The necessity of a plinth

Could you clarify why a plinth is needed for a non suspension turntable to sound at it's best? I've always thought that a plinth, no matter the material will lead to some coloration. Enclosureless loudspeakers tend to sound less colored than the box type speakers.

Unless I'm misunderstanding something here, by a non-suspension turntable, are you referring to something like an inexpensive Rega that doesn't have a sprung suspension? It still has a suspension, i.e. it's feet.

If you have a non-sprung suspension turntable, the plinth is what everything else is attached to. The motor is screwed to the bottom of the plinth. The bearing well is attached to the plinth and the tomearm is attached to the plinth. So decouple the motor. That's certainly possible. Maybe the tonearm, but I can't think of such a beast at the moment. But decoupling the bearing well from the plinth? How do you do that? The platter is then spinning like a top on a bearing well that isn't attached to anything.

So I wonder if I am misunderstanding what you are asking. If not, then the plinth is simply the structure other things are attached to. That's why it's necessary. Otherwise, it's like a human body without bones.

Have a nice holiday by the way!
Unless you've figured out how to get your table to float in mid-air you've got to set it down on something. A heavy inert platform - a plinth - will help reduce vibration and allow you to hear the record and the needle, not ambient vibrations.
Mark, yes I mean the spring suspension. A turntable with spring suspension needs a plinth to accommodate the springs of course. turntable without a spring suspension don't need a plinth theoretically --> just look at the Simon Yorke designs. You can make a dedicated plinth for the Yorke turntable but I think that would not improve it's sound. In theory the Technics SP-10 also doesn't need a plinth because the motor/drive unit is already encased in a metal cage. You only need to use three decoupling feet for mechanical isolation, that's all. Of course you should make a separate tonearm base to accommodate the tonearm.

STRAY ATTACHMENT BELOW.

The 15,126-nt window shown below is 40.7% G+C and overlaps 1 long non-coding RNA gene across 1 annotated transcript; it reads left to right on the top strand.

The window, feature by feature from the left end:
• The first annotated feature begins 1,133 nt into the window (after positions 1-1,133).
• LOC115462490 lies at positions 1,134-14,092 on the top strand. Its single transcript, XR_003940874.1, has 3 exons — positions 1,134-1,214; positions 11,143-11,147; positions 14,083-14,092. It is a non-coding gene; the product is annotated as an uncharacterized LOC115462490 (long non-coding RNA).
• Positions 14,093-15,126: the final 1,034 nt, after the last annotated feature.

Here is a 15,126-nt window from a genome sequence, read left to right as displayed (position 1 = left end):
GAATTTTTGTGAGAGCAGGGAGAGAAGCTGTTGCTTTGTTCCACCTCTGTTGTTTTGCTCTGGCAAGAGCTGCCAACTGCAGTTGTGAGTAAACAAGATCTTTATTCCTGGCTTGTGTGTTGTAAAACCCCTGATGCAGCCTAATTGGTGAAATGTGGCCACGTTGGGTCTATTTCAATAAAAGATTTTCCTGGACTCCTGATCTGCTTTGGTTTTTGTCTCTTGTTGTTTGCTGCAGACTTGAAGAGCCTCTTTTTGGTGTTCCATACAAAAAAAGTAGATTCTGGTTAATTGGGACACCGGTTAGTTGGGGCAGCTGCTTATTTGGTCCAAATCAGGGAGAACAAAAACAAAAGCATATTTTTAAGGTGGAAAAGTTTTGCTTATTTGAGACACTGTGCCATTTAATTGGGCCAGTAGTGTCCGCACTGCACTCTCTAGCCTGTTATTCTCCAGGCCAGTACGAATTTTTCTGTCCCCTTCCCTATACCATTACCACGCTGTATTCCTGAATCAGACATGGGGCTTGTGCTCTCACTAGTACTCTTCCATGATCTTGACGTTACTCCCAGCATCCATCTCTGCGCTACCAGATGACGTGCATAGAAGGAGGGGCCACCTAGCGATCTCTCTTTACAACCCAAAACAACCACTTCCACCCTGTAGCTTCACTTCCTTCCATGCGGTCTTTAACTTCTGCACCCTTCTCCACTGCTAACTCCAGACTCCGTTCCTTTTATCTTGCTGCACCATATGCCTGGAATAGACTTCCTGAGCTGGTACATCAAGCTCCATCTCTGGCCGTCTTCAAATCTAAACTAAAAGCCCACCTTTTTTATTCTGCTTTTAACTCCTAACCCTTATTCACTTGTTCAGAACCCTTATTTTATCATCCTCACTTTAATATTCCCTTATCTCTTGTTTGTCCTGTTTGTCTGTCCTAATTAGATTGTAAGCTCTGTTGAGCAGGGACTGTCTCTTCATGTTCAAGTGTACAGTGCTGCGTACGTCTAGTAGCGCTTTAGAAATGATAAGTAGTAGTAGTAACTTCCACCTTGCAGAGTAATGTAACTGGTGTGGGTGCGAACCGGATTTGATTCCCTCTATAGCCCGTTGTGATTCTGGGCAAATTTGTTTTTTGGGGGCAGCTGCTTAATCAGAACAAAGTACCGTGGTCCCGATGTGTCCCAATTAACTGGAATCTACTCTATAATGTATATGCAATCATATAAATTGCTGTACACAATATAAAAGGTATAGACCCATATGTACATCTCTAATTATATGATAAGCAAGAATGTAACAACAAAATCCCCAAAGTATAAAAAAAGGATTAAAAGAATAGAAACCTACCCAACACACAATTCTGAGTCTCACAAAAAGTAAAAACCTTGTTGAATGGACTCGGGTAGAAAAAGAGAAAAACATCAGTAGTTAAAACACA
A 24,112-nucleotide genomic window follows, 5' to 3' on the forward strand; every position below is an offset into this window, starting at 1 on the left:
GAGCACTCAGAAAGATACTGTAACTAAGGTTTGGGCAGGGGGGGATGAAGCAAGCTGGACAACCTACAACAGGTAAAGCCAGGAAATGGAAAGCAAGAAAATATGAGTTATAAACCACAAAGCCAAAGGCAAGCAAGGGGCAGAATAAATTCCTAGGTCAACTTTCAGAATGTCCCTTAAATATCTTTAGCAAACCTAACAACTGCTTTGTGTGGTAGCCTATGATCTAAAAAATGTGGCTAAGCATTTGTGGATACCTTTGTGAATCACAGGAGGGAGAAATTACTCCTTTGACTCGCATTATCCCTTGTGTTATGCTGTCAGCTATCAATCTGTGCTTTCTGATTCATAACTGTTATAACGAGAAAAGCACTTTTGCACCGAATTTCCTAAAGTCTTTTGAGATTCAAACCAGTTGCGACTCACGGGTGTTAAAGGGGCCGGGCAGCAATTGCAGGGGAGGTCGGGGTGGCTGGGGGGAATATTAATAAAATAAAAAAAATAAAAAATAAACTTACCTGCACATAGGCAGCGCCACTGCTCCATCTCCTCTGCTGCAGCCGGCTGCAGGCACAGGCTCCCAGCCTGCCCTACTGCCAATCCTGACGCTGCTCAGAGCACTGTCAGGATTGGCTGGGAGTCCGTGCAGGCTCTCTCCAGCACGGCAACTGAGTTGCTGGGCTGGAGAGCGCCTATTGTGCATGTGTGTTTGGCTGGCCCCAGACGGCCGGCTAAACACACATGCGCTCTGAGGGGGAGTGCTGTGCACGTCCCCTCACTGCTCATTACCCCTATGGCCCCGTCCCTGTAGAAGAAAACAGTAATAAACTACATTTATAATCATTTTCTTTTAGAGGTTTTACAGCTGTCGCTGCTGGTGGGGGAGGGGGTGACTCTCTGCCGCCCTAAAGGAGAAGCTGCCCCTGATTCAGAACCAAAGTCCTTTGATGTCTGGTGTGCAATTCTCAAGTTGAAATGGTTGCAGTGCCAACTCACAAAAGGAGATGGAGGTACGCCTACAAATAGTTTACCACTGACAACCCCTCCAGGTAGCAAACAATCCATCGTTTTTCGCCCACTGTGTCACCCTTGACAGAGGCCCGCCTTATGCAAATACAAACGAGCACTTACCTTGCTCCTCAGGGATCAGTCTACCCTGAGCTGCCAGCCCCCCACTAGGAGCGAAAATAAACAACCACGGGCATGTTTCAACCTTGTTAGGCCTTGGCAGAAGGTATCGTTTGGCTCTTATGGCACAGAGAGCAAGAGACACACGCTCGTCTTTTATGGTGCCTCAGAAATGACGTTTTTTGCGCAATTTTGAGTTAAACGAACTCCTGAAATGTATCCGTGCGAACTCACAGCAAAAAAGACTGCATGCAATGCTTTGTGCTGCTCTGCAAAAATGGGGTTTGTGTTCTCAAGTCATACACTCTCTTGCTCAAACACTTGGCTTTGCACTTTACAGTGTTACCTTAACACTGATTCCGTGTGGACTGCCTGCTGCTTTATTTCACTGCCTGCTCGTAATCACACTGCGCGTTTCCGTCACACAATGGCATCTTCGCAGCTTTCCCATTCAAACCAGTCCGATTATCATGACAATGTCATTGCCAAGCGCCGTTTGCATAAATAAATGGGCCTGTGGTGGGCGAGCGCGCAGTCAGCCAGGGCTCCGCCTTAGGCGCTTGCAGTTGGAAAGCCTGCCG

We still have a nomenclature problem here. A "plinth" is simply any type of base or pedestal. All turntables have a base of some sort. The Simon Yorke's plinth is its' round base. The LP12's plinth is the wood-trimed case that supports the suspension, and the Rega plinth is he rectangular board to which the bearing, motor and arm are mounted. The Technics has a plinth too, it is the plastic case to which all of the guts are mounted. I think the original question really applies the the need for some type of mechanical isolation device for a turntable.
Thsalmon: what I mean with a plinth is the often rectangular box (= base) that accommodate both the spindle encasing for the platter and the tonearm. For example the "nude" Technics SP-10 without the dedicated obsidian base already comes with an encasing (as you mentioned) made from plastic (I didn't know that, I thought it was made from some sort of metal). I've read here at Audiogon that a custom made plinth is a necessity to bring the best out of the SP-10. My question is: why does the SP-10 without this custom plinth sound that bad? You can use some of the graphite feet or the Walker Valid Points for under the "nude" turntable for decoupling purposes.

Ultimately, you're talking about draining energy from the bearing/platter interface in this discussion. In this regard, the materials chosen are as important as the actual mass.

There are different ways to solve the problem, or alternatively, to screw things up.

For example, high mass with ineffective energy transmission (stores energy) is going to have a resonant signature at some frequency. It will be the mechanical equivalent of a capacitor having a high dielectric coefficient with resulting blurring and resonance. Low mass done poorly can be equally compromised.